Whitewashed villages with contrasting marine-blue doors and windows replicating the surrounding sea feature on most postcards from Greece’s southern islands. It’s rather more unusual to see such a replica inside a restaurant on the Danube embankment, and one could accuse Taverna Dionysos of being cheaply stereotypical in advertising its Greekness.
But the smooth curves of the clean white walls and the deep-blue wooden frames turning red or green in some parts, the (barren) vine running by the door, the Poseidon head-shaped spout feeding a perpetual water basin and the small tables neatly arranged with light blue and white checkered tablecloths manage to create a light and relaxed feel while avoiding the tacky.
Rooms above and below the main floor are more simply decorated but keep the same white, sunlit quality. The light background music mixing traditional and modern tunes is unobtrusive. The staff, smiling and pleasant, seems willing to provide explanations for the items on the menu and translations of the Hellenic proverbs inscribed on the walls.
Unlike the geographically identifiable wall decorations, the lengthy menu does not present a regionally specific cuisine and is rather a compilation of a lot of what one can think of when referring to Greek food in general.
The range of starters is very appetising, making the question of choice a thorny one. One way of avoiding a dilemma is to go for a mixed platter where sharing is encouraged.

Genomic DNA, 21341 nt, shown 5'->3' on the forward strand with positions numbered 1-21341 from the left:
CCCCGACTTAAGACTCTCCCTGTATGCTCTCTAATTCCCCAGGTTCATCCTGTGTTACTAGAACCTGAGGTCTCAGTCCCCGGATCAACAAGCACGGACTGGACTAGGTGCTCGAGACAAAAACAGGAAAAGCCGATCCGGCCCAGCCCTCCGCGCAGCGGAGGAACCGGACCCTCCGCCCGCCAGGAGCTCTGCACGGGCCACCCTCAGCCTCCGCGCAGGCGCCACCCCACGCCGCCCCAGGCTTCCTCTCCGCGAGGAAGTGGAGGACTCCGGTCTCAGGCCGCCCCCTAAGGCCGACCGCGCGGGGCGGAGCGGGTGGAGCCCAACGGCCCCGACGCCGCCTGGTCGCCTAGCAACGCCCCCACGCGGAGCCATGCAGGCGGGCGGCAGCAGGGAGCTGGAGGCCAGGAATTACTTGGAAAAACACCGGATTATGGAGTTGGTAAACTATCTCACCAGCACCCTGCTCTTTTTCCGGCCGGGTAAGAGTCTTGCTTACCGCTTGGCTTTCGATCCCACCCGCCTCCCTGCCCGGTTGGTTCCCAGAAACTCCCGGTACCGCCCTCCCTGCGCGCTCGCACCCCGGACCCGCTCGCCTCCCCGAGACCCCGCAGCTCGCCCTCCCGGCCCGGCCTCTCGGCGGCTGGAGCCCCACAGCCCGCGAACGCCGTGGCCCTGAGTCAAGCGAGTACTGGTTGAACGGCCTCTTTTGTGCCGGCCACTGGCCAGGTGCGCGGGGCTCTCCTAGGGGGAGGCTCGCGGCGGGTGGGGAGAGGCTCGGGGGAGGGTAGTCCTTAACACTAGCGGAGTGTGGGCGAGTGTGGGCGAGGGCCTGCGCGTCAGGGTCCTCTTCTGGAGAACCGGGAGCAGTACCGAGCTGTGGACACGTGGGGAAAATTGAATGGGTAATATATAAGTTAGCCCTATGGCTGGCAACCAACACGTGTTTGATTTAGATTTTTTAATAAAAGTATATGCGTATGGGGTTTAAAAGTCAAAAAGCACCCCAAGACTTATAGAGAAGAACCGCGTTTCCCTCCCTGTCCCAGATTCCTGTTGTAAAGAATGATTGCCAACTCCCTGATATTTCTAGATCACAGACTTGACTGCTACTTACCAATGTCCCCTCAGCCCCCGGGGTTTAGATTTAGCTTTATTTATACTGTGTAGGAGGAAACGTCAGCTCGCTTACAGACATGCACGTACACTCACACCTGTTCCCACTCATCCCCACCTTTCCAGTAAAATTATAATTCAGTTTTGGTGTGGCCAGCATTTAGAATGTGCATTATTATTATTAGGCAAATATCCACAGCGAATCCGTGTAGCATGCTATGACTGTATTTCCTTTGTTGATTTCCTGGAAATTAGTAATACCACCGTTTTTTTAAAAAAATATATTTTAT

The cold dish of fried aubergines and peppers is juicy, fresh and delicious and a personal favourite, but the tzatziki (left), the two different types of feta, the aubergine cream and the cold mash of potato and garlic (creamy and well seasoned, and much less odd than it sounds) all make for a good start with the accompaniment of the fresh, yeasty flat bread.
The choice can also extend to meat- or fish-based starters, such as the calamari rings fried in very thin batter or the large shrimps (tender but not chewy) served in garlic butter with a side of fried rice, salad leaves, tomato and wedges of lemon (below).
Kotopoulo saganaki (above) comes as two dishes, one a bowl of pilaf rice, a little crunchy and dotted with a very few bits of onion, the other an oven pot containing cubes of soft chicken breast and chunks of feta in a sauce seasoned with olive oil, oregano and coriander. A top layer of melted kefalo cheese interrupted by a couple of cooked tomato wedges rounds out the whole. It’s tasty but it does make for a rather heavy dish.
The Mediterranean salad (below) is lighter though plentiful, a large bowl filled with a variety of salads (ruccola, Romaine lettuce, lamb’s lettuce), bean sprouts, carrot slices, celery, onion, tomato, olives and grated cheese drizzled with a lemony dressing and served with black and white sesame seed-dotted crackers.
For those with a sweet tooth and a large appetite, saragli comes as a helping of strudel-like thin, crispy and tightly folded pastry, filled with ground walnut and flavourful honey with an extra sprinkle of sliced almonds. In itself it’s delicious and doesn’t need the scoop of average-quality vanilla ice-cream.
The latter is perhaps the only downside of a pleasant and attractively priced lunch meal served with a genuine smile in a relaxed environment.
Starters: HUF 540-2,890
Mains: HUF 2,520-11,990
Salads: HUF 980-3,790
Desserts: HUF 770-1,150
District V, Belgrád rakpart 16
Open daily 12noon-midnight
Tel. (+36-1) 318-1222